A new study finds that nearly half of all Americans between the ages of 60 and 90 will encounter at least one year of poverty or near poverty, according to Mark Rank, PhD, the Herbert S. Hadley Professor of Social Work at the Brown School at Washington University in St. Louis.
“Of course, this risk is not evenly distributed across the population,” Rank says. “One of the most drastic economic divides is race.”
Rank found that although 32.7 percent of white older Americans will experience at least one year below the official poverty line, the corresponding percentage for black older Americans was double that at 64.6 percent.
In addition, for unmarried older Americans, the percentage experiencing poverty was 51.2 percent compared with 24.9 percent for married older Americans. Likewise, for those with fewer than 12 years of education, the percentage experiencing poverty was 48.4 percent compared with 20.5 percent for those with 12 or more years of education.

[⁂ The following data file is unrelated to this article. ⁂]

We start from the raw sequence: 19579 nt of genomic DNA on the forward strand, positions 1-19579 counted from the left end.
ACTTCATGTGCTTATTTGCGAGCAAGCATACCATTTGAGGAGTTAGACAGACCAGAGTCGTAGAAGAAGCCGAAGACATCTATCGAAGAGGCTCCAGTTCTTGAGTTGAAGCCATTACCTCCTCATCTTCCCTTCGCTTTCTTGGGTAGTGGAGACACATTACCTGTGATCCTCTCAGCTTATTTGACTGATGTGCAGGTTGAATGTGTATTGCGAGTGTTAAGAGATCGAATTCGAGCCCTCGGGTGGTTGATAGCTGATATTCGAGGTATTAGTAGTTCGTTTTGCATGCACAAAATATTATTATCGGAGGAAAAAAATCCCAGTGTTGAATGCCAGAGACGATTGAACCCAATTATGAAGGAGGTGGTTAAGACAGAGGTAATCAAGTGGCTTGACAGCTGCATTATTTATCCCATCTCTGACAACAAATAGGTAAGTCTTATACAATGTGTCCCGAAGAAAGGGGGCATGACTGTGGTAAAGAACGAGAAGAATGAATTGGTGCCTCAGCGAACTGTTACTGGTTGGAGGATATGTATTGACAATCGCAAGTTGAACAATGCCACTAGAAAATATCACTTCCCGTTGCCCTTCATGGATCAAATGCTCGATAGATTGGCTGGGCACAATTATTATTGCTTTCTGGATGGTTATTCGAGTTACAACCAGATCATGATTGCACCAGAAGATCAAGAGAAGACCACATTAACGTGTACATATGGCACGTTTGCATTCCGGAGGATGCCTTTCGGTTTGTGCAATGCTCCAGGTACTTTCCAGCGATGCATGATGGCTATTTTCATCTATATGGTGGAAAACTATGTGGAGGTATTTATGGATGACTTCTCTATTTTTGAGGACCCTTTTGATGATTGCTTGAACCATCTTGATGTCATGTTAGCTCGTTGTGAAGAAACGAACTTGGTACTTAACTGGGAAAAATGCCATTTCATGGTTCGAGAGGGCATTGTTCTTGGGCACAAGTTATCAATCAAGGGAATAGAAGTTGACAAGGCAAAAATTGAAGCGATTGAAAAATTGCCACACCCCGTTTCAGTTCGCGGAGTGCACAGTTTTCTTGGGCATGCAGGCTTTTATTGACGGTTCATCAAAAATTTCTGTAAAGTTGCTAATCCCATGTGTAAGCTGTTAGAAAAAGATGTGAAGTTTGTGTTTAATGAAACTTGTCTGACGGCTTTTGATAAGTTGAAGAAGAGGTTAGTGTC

The study also found that 58 percent of those between the ages of 60 and 84 will at some point fail to have enough liquid assets to allow them to weather an unanticipated expense or downturn in income. The fact that Americans are living longer, the lack of adequate savings for retirement, and the influx of Americans entering their senior years all contribute to the problem.
“Practitioners working with the elderly and their families should be aware of the life course risk for poverty during the senior years in order to address the overall well-being of their elderly clients,” Rank says. “Given the current demographic and economic trends in America, this threat is quite likely to remain in the years ahead.”